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Abstract: SA-PO880

Bone Disease Characterization in a Portuguese Predialysis Cohort

Session Information

  • Mineral Disease: CKD-Bone
    November 04, 2017 | Location: Hall H, Morial Convention Center
    Abstract Time: 10:00 AM - 10:00 AM

Category: Mineral Disease

  • 1203 Mineral Disease: CKD-Bone


  • Neto, Ricardo, Centro Hospitalar São João, Porto, Portugal, Porto, Portugal
  • Pereira, Luciano, Centro Hospitalar São João, Porto, Portugal, Porto, Portugal
  • Frazão, João, Centro Hospitalar São João, Porto, Portugal, Porto, Portugal

Renal osteodystrophy (ROD) is an early and common complication of chronic kidney disease (CKD). Histomorphometry is the gold-standard diagnostic tool for ROD, but there is little data on bone histological changes in pre-dialysis patients. Most studies are old and results are inconsistent. We report the results of bone biopsies performed on a cohort of Portuguese pre-dialysis patients.


Transiliac bone biopsy after double tetracycline labelling was performed on 35 consecutive patients enrolled in our pre-dialysis clinic. Inclusion criteria were age between 18 and 80 years old and glomerular filtration rate between 15 and 60 mL/min/1.73 m^2. Patients were excluded if they were on calcium salts, any form of vitamin D, steroids or bisphosphonates. KDIGO TMV classification was used to characterize biopsy results. Clinical and biochemical data were recorded at the time of biopsy.


Four patients (11.4%) were excluded due to inadequate bone sample. Thirty-one biopsies were therefore analyzed. Twenty-two patients (70.9%) were male. Mean age was 67.3 ± 8.1 years. Mean serum creatinine and glomerular filtration rate were 2.2 ± 0.4 mg/dL and 27.6 ± 7.0 mL/min/1.73 m2, respectively. Mean serum calcium, phosphorus, intact parathyroid hormone (iPTH) and native vitamin D (VD) levels were 9.0 ± 0.5 mg/dL, 3.5 ± 0.6 mg/dL, 140.6 ± 130.2 pg/mL and 17.8 ± 11.9 ng/mL, respectively. Twenty-four patients (77.4%) had normal bone histology, 3 (9.7%) had adynamic disease, 3 (9.7%) had mild hyperparathyroid disease and one (3.2%) had mixed uremic osteodystrophy. No cases of osteomalacia were found. Except for mineralization lag time and bone volume, histomorphometric parameters did not significantly differ between histological classes. Despite a trend for higher iPTH with rising bone formation rate, levels did not significantly differ between groups.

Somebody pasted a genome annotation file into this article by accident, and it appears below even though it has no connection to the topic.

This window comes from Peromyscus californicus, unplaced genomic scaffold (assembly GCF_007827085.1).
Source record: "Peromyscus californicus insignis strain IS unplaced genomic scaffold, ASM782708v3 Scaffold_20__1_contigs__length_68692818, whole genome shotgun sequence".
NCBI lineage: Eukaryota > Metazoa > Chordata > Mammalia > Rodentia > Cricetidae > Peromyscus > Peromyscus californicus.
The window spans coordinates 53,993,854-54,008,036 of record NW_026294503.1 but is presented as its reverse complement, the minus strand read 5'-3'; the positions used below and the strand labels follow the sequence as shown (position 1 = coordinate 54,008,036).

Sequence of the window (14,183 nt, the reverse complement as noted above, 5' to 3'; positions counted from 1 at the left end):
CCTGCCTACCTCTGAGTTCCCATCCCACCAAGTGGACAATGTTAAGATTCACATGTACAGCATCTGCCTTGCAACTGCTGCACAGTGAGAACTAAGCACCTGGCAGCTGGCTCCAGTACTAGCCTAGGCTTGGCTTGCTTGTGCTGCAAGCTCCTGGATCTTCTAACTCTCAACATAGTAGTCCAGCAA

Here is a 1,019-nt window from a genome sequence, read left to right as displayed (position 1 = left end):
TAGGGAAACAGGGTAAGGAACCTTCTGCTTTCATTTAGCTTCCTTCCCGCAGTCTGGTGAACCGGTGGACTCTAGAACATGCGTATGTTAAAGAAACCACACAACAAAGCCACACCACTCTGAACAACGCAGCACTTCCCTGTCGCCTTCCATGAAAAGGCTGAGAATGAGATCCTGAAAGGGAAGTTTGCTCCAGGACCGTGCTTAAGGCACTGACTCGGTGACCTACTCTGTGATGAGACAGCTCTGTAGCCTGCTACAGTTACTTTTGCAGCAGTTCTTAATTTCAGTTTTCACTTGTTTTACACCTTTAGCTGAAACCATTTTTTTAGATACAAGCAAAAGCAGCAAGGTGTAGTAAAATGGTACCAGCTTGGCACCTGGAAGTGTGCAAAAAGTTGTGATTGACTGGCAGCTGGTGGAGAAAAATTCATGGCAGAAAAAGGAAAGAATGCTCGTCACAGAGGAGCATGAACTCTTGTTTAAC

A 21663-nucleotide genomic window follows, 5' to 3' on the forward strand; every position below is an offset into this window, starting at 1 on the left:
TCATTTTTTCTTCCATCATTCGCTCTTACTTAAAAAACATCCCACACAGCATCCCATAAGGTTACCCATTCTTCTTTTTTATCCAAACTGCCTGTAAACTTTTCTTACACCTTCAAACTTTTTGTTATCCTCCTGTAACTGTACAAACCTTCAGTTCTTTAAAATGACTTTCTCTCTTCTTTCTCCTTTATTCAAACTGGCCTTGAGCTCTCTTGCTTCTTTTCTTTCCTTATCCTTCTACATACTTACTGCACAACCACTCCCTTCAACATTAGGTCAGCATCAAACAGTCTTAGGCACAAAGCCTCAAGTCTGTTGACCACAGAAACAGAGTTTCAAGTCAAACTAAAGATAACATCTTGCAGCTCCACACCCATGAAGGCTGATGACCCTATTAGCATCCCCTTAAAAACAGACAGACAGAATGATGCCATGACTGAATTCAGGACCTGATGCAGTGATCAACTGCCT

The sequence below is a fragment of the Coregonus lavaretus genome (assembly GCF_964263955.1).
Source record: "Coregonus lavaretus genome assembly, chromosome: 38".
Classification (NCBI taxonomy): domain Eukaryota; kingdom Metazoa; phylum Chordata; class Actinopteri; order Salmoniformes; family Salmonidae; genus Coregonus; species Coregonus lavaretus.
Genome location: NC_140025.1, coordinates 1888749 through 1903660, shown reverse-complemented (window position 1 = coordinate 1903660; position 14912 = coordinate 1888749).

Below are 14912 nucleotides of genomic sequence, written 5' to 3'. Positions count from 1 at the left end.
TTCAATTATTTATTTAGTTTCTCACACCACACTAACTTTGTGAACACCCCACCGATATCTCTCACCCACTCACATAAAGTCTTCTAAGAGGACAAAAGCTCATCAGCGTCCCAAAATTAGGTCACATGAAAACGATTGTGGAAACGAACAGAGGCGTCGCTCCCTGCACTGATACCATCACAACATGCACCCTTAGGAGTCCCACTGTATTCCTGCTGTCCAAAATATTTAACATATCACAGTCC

In a contemporary Portuguese pre-dialysis cohort, roughly 3/4 of the patients had normal bone histology, one tenth had adynamic bone disease and another tenth had mild hyperparathyroid disease. There was one case of mixed disease and none of osteomalacia. Our results also suggest that biochemical testing are not predictive of histological findings, thus highlighting the importance of bone biopsy as the gold-standard tool to evaluate ROD. Further histomorphometric studies are needed to enlighten the spectrum of ROD in pre-dialysis CKD.